Same here. You guys want this huge expansive reading of the BOR and then want to tell Progs they can’t have the same kind of reading of the Commerce Clause. And like the SOCONs all you really can say is “well that is different”.

                1. Well, when your reason to call yourself a “libertarian” is freedom to fuck without consequence, freedom to bilk others and not be punished for it, and freedom to live forever like in a Heinlein book as translated through Robert Sawyer, why would you expect actual depth on matters of organic law and social construction? That’s just not swanky enough, not glitzy enough, for a “libertarian” who only cares about the liberties needed to debauch eternally in every dimension while imagining others’ debauchery won’t ever cause a problem for anyone.

                  The depth of a sheet of vellum, imagining itself a mile of bedrock.

                  I mean just look who writes about Con Law here. Jacob Sullum? Damon Root? Nick Gillespie? Not a one of them knows his ass from a whale’s blowhole where jurisprudence is concerned. But fuck that! We’re gonna swing this site over to Gawker perspectives!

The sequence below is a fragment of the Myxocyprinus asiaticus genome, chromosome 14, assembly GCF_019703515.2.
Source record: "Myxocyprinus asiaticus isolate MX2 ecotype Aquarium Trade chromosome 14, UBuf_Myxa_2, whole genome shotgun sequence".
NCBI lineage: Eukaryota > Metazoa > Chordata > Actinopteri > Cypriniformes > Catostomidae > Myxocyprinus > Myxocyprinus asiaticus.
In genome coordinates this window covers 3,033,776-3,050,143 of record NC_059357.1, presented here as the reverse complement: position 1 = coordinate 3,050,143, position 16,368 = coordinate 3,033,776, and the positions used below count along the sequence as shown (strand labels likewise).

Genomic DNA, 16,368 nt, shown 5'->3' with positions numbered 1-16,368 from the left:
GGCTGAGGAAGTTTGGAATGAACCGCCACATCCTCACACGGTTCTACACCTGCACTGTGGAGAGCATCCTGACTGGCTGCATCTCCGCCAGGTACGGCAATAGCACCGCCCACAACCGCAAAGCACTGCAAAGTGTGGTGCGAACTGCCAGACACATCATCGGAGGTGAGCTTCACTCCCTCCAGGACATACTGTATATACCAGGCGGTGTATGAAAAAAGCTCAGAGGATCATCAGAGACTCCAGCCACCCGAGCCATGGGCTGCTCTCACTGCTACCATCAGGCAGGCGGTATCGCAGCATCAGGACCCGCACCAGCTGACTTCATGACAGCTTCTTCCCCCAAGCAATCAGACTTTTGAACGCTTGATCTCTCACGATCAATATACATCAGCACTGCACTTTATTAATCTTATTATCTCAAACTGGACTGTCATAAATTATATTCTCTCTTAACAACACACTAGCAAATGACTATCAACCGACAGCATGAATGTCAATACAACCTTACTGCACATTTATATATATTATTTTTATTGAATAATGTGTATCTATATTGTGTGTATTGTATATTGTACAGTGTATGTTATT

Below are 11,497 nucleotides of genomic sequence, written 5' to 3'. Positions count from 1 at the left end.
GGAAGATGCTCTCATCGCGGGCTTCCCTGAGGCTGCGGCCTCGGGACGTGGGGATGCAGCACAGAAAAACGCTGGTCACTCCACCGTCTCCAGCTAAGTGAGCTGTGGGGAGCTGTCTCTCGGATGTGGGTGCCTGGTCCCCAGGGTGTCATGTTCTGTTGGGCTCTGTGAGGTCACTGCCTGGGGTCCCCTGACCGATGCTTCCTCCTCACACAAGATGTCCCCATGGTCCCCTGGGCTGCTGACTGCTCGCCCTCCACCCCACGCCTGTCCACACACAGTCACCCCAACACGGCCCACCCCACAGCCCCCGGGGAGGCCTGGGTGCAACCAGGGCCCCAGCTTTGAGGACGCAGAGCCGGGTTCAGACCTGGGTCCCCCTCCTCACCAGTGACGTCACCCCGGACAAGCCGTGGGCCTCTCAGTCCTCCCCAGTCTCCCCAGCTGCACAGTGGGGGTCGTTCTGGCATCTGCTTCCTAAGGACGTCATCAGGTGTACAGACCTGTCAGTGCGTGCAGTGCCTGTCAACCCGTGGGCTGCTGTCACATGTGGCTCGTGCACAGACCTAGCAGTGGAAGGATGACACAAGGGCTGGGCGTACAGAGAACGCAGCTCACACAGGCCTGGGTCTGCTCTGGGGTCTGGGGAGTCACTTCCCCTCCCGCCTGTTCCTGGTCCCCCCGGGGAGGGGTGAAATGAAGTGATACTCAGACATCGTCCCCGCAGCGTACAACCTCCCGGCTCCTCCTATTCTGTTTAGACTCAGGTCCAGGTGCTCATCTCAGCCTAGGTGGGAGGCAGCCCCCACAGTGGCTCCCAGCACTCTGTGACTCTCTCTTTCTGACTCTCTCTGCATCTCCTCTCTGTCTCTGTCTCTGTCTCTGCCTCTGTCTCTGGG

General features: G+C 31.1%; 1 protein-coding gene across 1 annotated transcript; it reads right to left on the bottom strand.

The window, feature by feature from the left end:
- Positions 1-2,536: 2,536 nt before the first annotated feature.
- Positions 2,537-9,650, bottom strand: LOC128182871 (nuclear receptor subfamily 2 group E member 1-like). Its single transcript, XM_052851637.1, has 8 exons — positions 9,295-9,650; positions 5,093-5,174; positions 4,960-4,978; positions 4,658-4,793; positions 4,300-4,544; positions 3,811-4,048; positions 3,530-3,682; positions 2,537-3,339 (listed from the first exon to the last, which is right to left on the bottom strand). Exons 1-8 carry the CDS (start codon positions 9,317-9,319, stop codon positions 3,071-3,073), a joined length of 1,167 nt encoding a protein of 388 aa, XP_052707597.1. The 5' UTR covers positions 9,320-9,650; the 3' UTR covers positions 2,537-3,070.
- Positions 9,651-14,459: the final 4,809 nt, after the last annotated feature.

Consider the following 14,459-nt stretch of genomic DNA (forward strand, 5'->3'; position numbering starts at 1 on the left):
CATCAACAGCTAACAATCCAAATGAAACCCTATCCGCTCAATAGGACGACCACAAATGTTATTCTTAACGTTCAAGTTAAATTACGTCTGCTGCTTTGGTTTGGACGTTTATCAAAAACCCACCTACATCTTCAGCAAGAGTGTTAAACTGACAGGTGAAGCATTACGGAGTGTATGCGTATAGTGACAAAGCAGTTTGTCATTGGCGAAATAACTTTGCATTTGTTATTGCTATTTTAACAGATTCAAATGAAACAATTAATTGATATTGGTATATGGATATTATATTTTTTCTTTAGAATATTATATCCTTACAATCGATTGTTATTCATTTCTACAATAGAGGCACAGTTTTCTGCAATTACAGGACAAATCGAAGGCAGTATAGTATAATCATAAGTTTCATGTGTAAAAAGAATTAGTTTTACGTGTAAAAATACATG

2. Actually they do have an answer, but it backfires on them sometimes: tradition. So-cons used to be called traditionalists. They decide the questions above by determining which are traditional & which not. But good luck w that.

            2. That doesn’t mean the federal government can’t go out and do all of these wonderful things Progs want it to do

              Doesn’t Article 1, Section 8 limit what things government can do? If it isn’t one of the enumerated powers, the FedGov doesn’t have the authority to do it.

              1. Sure it does Ivan. The question is what do those words mean? Progs want to read them with a broad meaning that changes with the time just like Libertarians want to read the BOR with the same sort of broad meaning.

                1. The question is what do those words mean?

                  I would say they mean what they say. I am not for broad reading of the constitution, more of a textual person. The BOR combined with Art1Sec8 can be read narrowly and accomplish everything the Libertarians want.